|Publication number||US6278944 B1|
|Application number||US 09/230,472|
|Publication date||Aug 21, 2001|
|Filing date||Jul 28, 1997|
|Priority date||Jul 26, 1996|
|Also published as||DE69716740D1, DE69716740T2, EP0914589A1, EP0914589B1, WO1998004885A1|
|Publication number||09230472, 230472, PCT/1997/2024, PCT/GB/1997/002024, PCT/GB/1997/02024, PCT/GB/97/002024, PCT/GB/97/02024, PCT/GB1997/002024, PCT/GB1997/02024, PCT/GB1997002024, PCT/GB199702024, PCT/GB97/002024, PCT/GB97/02024, PCT/GB97002024, PCT/GB9702024, US 6278944 B1, US 6278944B1, US-B1-6278944, US6278944 B1, US6278944B1|
|Inventors||Langtao Lui, Wamadeva Balachandran|
|Original Assignee||Brunel University|
|Export Citation||BiBTeX, EndNote, RefMan|
|Patent Citations (6), Referenced by (19), Classifications (24), Legal Events (6)|
|External Links: USPTO, USPTO Assignment, Espacenet|
The present invention relates to a navigation system for the visually impaired.
Although the visually impaired normally become very adept at moving around known environments, including outdoors, difficulties arise when the person is in an unfamiliar environment. The reason for this is that there is much environmental information which can only be discerned visually and which gives little or no information via other senses such as hearing or smell. Although this information can to a certain extent be learned for a familiar environment, it is of no assistance in an unfamiliar environment.
A system being developed to provide navigation for the visually impaired includes a satellite Global Positioning System (GPS) and a digital map specially adapted for visually impaired users. The system includes a first receiver for receiving a signal for the known GPS satellites, a second receiver for receiving a differential GPS (DGPS) correction signal from a fixed base station; a computer for calculating the user's position, for correlating this position with the digital map and for determining environmental obstacles and directions for the user; and a user interface, typically a voice synthesizer.
The GPS satellite system only provides a Standard Positioning resolution of around 100 meters. The differential correction signal is thus provided to increase resolution to around 1 to 5 meters.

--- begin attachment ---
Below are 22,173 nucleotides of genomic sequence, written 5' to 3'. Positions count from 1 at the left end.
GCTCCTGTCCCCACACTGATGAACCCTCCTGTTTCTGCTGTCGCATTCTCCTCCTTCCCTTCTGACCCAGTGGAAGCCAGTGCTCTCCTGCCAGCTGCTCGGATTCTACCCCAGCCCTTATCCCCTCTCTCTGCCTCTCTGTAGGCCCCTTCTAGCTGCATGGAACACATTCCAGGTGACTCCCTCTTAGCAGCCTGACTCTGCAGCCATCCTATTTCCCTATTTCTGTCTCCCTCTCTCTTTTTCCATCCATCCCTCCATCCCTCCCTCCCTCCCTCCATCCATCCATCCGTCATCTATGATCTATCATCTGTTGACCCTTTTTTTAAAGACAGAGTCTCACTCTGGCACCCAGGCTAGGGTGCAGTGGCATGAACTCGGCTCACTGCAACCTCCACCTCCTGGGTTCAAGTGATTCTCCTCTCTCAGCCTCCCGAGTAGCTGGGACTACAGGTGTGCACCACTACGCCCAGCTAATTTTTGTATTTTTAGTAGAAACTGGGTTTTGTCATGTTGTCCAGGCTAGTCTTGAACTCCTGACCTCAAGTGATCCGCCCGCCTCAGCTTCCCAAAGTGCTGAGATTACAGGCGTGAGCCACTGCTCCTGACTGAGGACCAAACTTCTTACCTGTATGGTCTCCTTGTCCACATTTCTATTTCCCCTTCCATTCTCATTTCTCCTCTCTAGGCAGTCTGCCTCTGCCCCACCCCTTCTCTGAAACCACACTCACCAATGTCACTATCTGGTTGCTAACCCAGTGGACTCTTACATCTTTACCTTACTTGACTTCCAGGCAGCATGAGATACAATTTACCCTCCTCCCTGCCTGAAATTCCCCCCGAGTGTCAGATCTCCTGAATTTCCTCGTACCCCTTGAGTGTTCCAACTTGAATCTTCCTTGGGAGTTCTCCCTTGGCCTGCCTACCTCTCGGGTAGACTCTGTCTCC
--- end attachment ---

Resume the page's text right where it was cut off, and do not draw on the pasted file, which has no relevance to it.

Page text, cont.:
With this system, the user must carry all the above components, which can be onerous.
The present invention seeks to provide an improved navigation system.
According to an aspect of the present invention, there is provided a navigation system including a GPS receiver for receiving positional information from a satellite system; a differential correction unit for determining a differential correction related to the received positional information; a digital map for providing navigational information, a user interface for indicating the positional and/or directional information to the user; and a portable two-way communication system; wherein at least one of the differential correction unit, the digital map and the user interface are locatable remote from the user and in communication with the user by means of the two-way communication system.
The use of a two-way communication system enables some of the equipment otherwise carried by the user to be located elsewhere, such as at a stationary base, thereby reducing the amount of equipment to be carried by the user.
Preferably, each of the differential correction unit, the digital map and the user interface are locatable remote from the user. These normally constitute physically large and expensive components.
It is also envisaged that the components not carried by the user will be located at a remote station which acts as a multi-user base station for a plurality of users. In this way, cost savings and more sophisticated systems can be provided for each user. For example, by locating the digital map in a multi-user base station, a plurality of users can use the same digital map, thereby sharing the expense of such a map. In this manner, a large number of digital maps can be provided, each accessible by the users.
The part of the system which must be carried by each user can be reduced, in the preferred embodiment, to a hand-held or pocket sized unit.
Preferably, the two-way communication system includes a mobile telephone. This is preferably a digital telephone to provide a communication link for the digital information which would typically pass from the user to the remote location. It will be apparent that with the use of a portable telephone it would only be necessary to provide a GPS receiver, which can be sufficiently small to fit within the casing of a portable telephone.
In the preferred embodiment, all data including correction data is transferred by means of a cellular telephone network or other cellular network. The differential correction unit may be located at a cellular network base station.
The portable telephone provides another important advantage, namely a voice-based communication system for the user interface. The preferred embodiment provides for a human-to-human interface, that is for guidance for the visually handicapped user to be by a human, possibly at the multi-user base station. Alternatively, the interface could be by synthesized voice or a combination of synthesized and human communication.
The portable communication system will typically provide for coded activation of the facility by the visually handicapped user. This may be by way of a personal identification number or password or the like.
According to another aspect of the present invention, there is provided a method of navigating a person including the steps of receiving positional information of the person from a satellite system; determining a differential correction related to the received positional information; providing positional and directional information; providing a user interface; and indicating the positional and/or directional information to the person; wherein at least one of the steps of determining a differential correction, providing positional and directional information and providing a user interface are carried out remote from the person.